“A Canadian man has been indicted in Seattle for allegedly conspiring to support the Sri Lankan terrorist group the Tamil Tigers nearly six years ago. The single-count indictment against Ramanan Mylvaganam, 34, is the result of a jurisdictional dispute between federal prosecutors in New York City’s Brooklyn borough and Mylvaganam’s attorneys. Mylvaganam is a former Bellevue resident. Brooklyn prosecutors in 2006 had indicted Mylvaganam along with nine others in connection with an alleged plot to pay to import surface-to-air missiles and other military equipment to the Tamil Tigers. The charges also alleged the group was attempting to bribe U.S. officials to have the Tamil Tigers removed from the State Department’s list of terrorist organizations. Mylvaganam’s attorneys had argued that federal prosecutors in the Eastern District of New York had no jurisdiction over Mylvaganam’s alleged crimes because he was living at the time in Bellevue, according to court papers ….”
MCPL Byron Greff, 3PPCLI, R.I.P. He’s home – more here. Photos of his ramp ceremony in Afghanistan on Facebook here(thanks to Senior Airman Kat Lynn Justen of the USAF Info-machine).
Afghanistan (1) Meanwhile, the CF Info-machine shares a backgrounder on part of the training mission. “The Kabul Military Training Centre (KMTC) is the Afghan National Army’s (ANA) flagship training institution. Located on the eastern outskirts of Afghanistan’s capital city, the KMTC can house and train up to 12,000 trainees at a time. Over 60,000 soldiers graduate from courses at the KMTC annually. Two hundred and thirty-five Canadian Forces advisors serve at the KMTC as part of the NATO Training Mission in Afghanistan. Thirty-five members have been with the KMTC since mid-June and the remaining 200 recently arrived in October ….”
Afghanistan (2) Canadian ingenuity as we continue to pack up in Kandahar. “The Armour Removal Platoon of the Mission Closure Unit is responsible for removing the armour added to the combat vehicles used by Canadian troops in Kandahar Province and packing it for shipment back to Canada. The process of dismounting the armour from the vehicles is difficult, labour-intensive and inherently dangerous. Because safety had to be our highest priority, it was difficult to achieve any speed on the production line. That was the case until Private Bryan Capiak and Corporal Bradley Van Olm developed a new way to take the heaviest pieces of armour — the four Z bars — off the Light Armoured Vehicle Mk III (LAV III) ….”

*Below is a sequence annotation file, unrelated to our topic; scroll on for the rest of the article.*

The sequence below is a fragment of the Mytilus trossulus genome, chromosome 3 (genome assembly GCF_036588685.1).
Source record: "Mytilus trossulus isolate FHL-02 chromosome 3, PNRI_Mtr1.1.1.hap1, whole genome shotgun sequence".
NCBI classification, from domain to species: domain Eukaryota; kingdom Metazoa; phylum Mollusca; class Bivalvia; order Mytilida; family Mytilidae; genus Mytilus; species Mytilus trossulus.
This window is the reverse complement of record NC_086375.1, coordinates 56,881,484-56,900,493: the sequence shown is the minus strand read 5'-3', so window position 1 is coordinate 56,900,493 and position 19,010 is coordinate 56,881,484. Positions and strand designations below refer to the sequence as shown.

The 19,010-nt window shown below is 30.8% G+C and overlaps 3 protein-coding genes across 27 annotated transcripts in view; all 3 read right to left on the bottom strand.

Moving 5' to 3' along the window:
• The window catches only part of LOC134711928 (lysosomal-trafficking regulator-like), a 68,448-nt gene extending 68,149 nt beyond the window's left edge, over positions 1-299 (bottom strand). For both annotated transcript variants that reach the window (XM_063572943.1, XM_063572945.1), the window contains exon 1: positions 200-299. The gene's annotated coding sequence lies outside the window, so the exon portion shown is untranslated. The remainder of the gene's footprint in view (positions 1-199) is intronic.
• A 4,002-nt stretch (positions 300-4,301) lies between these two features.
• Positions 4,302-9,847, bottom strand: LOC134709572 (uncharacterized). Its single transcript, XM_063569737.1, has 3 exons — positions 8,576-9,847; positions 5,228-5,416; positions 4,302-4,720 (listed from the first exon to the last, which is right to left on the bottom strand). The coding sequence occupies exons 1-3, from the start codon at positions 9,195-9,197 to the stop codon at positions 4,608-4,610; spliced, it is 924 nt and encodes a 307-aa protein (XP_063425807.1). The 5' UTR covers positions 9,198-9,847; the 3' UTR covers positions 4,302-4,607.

Afghanistan (3) Well done. “On October 20th, 2011, Canada’s Acting Head of Mission Philip MacKinnon and Detective Ken Brander, a member of the Edmonton Police Service (EPS), donated 11 Kobo e-readers to a group of female students of the School of Leadership Afghanistan (SOLA). Each e-reader comes with 50 classic books pre-loaded, which will greatly increase the number of books available at the SOLA library and allow young Afghan students to perfect their reading skills. The funds to purchase the e-readers were raised by Detective Brander’s EPS colleagues including a group of dedicated resource officers, local business, friends, and family, on behalf of Ross Sheppard High School in Edmonton, Alberta ….”